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YASOE: Yet Another Service Orientation Explanation
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The terms service orientation (SO) and Service Oriented Architecture (SOA) are clearly the new buzzwords leading us into the next generation of distributed applications and shaping the stack of technologies that enable developers to implement them.
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Note The terms SO and SOA are often interchanged despite being two distinct ideas. Later, you ll see the
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difference, but until then we ll simply use the SO/A acronym to represent the union of the two concepts.
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Despite (or maybe because of) the huge amount of cyberspace real estate dedicated to SO/A explanations, debates, and marketing, the SO/A semantics still remain unclear. Line up ten SO/A enthusiasts and ask each What is SO/A and you ll get ten different answers, each with varying degrees of overlap and conflict. These discussions, frankly, are becoming more and more tedious and at the same time less and less fruitful. That said, we still feel compelled to convey our SO/A point of view within this chapter. Not because we believe ours is the canonical one, but because: Not everyone has had the luxury of reading the hundreds of SO/A related articles, slides, and presentations. For these folks, this section serves as a nice overview of the concepts. Those who are already veterans of the SO/A definition wars may benefit from this section because it explains what we mean when we refer to SO/A. Hopefully, this will ward off confusion (not to mention a few angry e-mails) based purely on semantics.
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SO/A: Revolution, Evolution, or Neither
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One of the many complaints we often hear regarding SO/A is that it offers nothing that sophisticated and successful distributed implementations aren t already doing. To which we simply say: That s the point. We ve all learned many hard lessons over the past few years by watching distributed applications deliver disappointing results or completely fail. The primary goal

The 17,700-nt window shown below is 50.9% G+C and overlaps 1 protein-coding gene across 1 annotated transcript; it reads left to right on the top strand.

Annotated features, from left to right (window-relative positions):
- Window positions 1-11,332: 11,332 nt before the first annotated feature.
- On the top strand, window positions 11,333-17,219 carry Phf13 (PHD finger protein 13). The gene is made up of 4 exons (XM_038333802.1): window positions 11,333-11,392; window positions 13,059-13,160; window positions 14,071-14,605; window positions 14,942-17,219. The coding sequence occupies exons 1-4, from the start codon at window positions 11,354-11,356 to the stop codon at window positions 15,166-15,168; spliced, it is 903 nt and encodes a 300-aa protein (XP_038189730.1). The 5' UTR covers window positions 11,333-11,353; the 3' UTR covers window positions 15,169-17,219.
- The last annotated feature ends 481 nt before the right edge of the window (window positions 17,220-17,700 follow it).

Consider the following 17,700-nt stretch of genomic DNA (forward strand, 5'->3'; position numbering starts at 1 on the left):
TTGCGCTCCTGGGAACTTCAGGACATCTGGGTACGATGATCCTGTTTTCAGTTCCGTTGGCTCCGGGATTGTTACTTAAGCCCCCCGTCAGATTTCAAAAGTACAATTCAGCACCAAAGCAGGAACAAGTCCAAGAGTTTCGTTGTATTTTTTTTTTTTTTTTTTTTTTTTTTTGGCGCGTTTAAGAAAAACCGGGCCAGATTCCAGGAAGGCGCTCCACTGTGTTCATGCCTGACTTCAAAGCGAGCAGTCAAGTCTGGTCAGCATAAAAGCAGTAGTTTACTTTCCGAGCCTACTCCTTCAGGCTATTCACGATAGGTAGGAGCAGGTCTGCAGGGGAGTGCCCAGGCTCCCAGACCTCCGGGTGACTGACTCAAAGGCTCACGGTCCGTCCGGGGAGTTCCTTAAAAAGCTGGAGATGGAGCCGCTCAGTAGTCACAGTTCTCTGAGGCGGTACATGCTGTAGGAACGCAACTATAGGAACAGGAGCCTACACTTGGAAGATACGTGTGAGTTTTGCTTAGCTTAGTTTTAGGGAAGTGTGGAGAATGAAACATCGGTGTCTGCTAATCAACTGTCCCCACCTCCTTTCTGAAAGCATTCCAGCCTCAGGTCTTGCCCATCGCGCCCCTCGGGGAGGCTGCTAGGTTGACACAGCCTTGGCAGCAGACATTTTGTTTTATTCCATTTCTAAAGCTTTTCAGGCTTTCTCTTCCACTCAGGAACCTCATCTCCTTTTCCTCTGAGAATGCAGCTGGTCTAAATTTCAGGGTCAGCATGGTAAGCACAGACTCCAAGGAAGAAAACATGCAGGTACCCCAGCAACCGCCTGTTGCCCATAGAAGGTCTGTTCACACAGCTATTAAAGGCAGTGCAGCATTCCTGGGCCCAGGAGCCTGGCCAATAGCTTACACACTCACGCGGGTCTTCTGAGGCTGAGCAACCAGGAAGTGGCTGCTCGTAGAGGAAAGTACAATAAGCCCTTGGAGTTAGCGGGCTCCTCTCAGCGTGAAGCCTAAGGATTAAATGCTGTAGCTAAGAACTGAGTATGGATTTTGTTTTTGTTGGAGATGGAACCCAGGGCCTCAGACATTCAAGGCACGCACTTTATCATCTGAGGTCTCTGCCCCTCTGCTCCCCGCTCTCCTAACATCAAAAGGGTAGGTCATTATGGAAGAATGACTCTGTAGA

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CHAPTER 9 WINDOWS COMMUNICATION FOUNDATION
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of SO/A is to take those lessons to heart and document the characteristics of the most successful distributed systems. The hope is that this information will help future developers avoid the same mistakes that crippled many early attempts at building distributed applications. Therefore, we see SO/A as a meta-pattern. Like any pattern, it defines a proven approach that incorporates the experience of architects and developers as they struggled to build these systems. Or, as Joe Long of Microsoft succinctly said: Service orientation is all about building distributed systems the right way.
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Objects vs. Services: The Metaphor Matters
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If you compare object orientation with service orientation, the first obvious distinction is the use of the object metaphor versus the service metaphor. The object metaphor is simply an abstraction to help humans better understand the machine code underneath. This, in turn, makes it easier for humans to reason about and organize the larger system. By nature, a metaphor implies characteristics. An object, for example, has attributes and behaviors, and maintains its own state. In the context of software development, an object implies chatty interfaces and support for encapsulation, inheritance, and polymorphism. Objects and their implied characteristics have proved extremely helpful when you re designing and implementing local systems. However, in the early 90s, high-speed LAN networks became more common, making it feasible to create applications that were distributed across several physical machines. Later, the emergence of the Web made it possible to communicate with business partners over this common networking infrastructure rather than using a costly propriety infrastructure. Given the success of objects in the local context, it seemed natural to also apply the object metaphor in the distributed context. Unfortunately, the characteristics that worked so well in the local context were ineffective and even destructive in the distributed context. Specifically, chatty interfaces caused an object-based distributed solution to perform poorly and stateful objects made it extremely difficult to scale the system out. When you think about it, that s a fatal combination. Over time, many developers learned these issues and began developing objects that were stateless and exposed chunky interfaces. But, of course, the resulting entity was not an object at all. The bottom line is that the object metaphor actually hindered, rather than helped, developers in gaining an understanding of the best way to develop a distributed system. Unlike past distributed approaches, which tried to take the round object metaphor and fit it into the square distributed world, SO/A introduces a new metaphor the service, whose characteristics are much better aligned with the realities of the distributed world. The service metaphor helps humans reason about the communication that occurs between two distributed applications. It also implies the characteristics that help make that communication as efficient, flexible, and open as possible.
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